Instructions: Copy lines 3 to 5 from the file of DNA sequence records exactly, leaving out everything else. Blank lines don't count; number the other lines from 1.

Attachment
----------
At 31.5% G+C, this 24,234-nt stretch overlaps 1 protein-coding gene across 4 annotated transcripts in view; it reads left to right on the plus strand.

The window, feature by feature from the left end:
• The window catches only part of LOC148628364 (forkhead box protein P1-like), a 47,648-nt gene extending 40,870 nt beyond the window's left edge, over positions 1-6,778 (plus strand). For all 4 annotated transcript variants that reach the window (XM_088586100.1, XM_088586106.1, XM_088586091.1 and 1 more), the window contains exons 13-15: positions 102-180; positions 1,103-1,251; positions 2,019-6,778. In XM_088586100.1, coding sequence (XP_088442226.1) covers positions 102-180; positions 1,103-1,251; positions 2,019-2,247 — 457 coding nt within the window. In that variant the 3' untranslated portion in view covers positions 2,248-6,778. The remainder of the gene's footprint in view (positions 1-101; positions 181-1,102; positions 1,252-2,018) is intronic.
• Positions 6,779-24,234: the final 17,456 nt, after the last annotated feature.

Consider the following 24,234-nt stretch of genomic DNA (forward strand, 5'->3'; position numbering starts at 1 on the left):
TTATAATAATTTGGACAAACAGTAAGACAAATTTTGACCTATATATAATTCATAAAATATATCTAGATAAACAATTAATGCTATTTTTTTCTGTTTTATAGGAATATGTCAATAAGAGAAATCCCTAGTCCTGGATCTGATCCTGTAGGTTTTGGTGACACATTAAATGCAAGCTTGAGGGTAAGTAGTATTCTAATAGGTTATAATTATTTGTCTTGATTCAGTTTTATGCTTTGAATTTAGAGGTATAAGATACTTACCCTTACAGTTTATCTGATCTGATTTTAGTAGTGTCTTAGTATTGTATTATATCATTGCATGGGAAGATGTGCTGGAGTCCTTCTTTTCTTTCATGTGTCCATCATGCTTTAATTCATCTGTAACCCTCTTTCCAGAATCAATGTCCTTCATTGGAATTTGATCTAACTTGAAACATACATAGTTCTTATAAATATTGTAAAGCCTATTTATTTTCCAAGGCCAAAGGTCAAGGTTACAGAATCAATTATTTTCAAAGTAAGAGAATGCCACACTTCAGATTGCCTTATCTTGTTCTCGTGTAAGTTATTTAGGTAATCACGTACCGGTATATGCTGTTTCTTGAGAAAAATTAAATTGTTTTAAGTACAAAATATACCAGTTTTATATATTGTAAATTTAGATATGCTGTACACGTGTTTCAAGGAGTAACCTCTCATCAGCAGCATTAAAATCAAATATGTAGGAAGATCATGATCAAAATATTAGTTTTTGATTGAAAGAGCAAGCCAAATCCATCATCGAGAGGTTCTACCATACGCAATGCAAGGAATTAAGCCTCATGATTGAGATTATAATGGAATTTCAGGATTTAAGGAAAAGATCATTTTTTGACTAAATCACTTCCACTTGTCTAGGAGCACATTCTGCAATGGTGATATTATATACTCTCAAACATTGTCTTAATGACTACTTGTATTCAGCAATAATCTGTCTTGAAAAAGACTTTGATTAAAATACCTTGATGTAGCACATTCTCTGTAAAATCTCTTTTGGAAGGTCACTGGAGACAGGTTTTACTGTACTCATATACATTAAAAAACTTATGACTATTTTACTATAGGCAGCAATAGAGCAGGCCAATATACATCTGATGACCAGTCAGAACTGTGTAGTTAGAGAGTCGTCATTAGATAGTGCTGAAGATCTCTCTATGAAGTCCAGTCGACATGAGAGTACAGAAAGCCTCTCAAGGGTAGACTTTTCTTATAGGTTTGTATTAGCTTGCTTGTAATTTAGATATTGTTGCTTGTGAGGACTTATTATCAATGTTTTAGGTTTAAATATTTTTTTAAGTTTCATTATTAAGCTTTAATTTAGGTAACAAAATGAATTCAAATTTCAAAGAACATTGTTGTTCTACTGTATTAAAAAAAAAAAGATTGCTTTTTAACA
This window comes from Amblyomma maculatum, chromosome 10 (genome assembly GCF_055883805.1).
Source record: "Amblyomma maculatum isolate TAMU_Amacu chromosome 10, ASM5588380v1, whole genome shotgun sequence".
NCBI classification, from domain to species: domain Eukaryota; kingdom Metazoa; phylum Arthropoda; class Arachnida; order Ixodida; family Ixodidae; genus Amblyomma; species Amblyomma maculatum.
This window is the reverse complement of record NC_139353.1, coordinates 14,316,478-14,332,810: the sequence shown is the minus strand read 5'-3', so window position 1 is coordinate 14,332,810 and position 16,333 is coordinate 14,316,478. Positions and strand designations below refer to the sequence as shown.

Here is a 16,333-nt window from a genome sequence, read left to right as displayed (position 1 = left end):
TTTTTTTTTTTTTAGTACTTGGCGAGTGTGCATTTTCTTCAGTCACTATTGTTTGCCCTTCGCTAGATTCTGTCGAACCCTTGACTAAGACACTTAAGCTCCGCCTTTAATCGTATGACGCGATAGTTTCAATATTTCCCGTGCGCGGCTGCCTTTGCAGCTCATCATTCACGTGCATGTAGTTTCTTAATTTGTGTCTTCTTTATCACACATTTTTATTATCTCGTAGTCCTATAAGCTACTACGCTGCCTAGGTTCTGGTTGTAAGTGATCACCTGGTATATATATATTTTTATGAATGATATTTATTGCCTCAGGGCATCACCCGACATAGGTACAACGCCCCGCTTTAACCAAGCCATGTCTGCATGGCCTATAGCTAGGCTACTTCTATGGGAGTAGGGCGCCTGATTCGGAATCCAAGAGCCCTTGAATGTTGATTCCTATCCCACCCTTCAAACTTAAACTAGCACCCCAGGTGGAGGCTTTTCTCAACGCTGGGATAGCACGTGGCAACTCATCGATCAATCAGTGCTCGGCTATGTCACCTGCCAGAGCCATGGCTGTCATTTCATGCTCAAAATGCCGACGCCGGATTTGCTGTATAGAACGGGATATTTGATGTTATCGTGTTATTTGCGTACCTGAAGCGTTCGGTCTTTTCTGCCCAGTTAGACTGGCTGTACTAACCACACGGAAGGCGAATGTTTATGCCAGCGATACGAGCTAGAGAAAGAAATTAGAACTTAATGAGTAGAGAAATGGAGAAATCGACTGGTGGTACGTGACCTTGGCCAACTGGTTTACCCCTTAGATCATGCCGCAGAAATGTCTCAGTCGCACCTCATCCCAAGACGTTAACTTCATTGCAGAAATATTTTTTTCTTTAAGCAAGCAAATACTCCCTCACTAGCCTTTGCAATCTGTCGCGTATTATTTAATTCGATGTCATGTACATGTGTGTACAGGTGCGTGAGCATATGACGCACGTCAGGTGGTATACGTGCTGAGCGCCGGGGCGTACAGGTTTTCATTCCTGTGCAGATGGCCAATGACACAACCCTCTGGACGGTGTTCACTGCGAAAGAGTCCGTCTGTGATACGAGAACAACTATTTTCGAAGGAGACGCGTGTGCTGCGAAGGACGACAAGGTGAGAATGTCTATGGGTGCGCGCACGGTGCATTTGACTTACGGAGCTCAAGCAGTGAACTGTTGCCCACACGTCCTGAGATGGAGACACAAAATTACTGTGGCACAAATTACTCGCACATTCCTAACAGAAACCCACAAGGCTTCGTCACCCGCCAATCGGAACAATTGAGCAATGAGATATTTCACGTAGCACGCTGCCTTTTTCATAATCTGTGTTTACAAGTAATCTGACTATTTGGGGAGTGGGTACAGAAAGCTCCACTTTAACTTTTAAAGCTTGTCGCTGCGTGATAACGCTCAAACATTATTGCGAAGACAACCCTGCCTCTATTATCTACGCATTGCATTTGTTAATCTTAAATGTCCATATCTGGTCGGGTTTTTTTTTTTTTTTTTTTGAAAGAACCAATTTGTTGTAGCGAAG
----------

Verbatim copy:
• The window catches only part of LOC148628364 (forkhead box protein P1-like), a 47,648-nt gene extending 40,870 nt beyond the window's left edge, over positions 1-6,778 (plus strand). For all 4 annotated transcript variants that reach the window (XM_088586100.1, XM_088586106.1, XM_088586091.1 and 1 more), the window contains exons 13-15: positions 102-180; positions 1,103-1,251; positions 2,019-6,778. In XM_088586100.1, coding sequence (XP_088442226.1) covers positions 102-180; positions 1,103-1,251; positions 2,019-2,247 — 457 coding nt within the window. In that variant the 3' untranslated portion in view covers positions 2,248-6,778. The remainder of the gene's footprint in view (positions 1-101; positions 181-1,102; positions 1,252-2,018) is intronic.
• Positions 6,779-24,234: the final 17,456 nt, after the last annotated feature.

Consider the following 24,234-nt stretch of genomic DNA (forward strand, 5'->3'; position numbering starts at 1 on the left):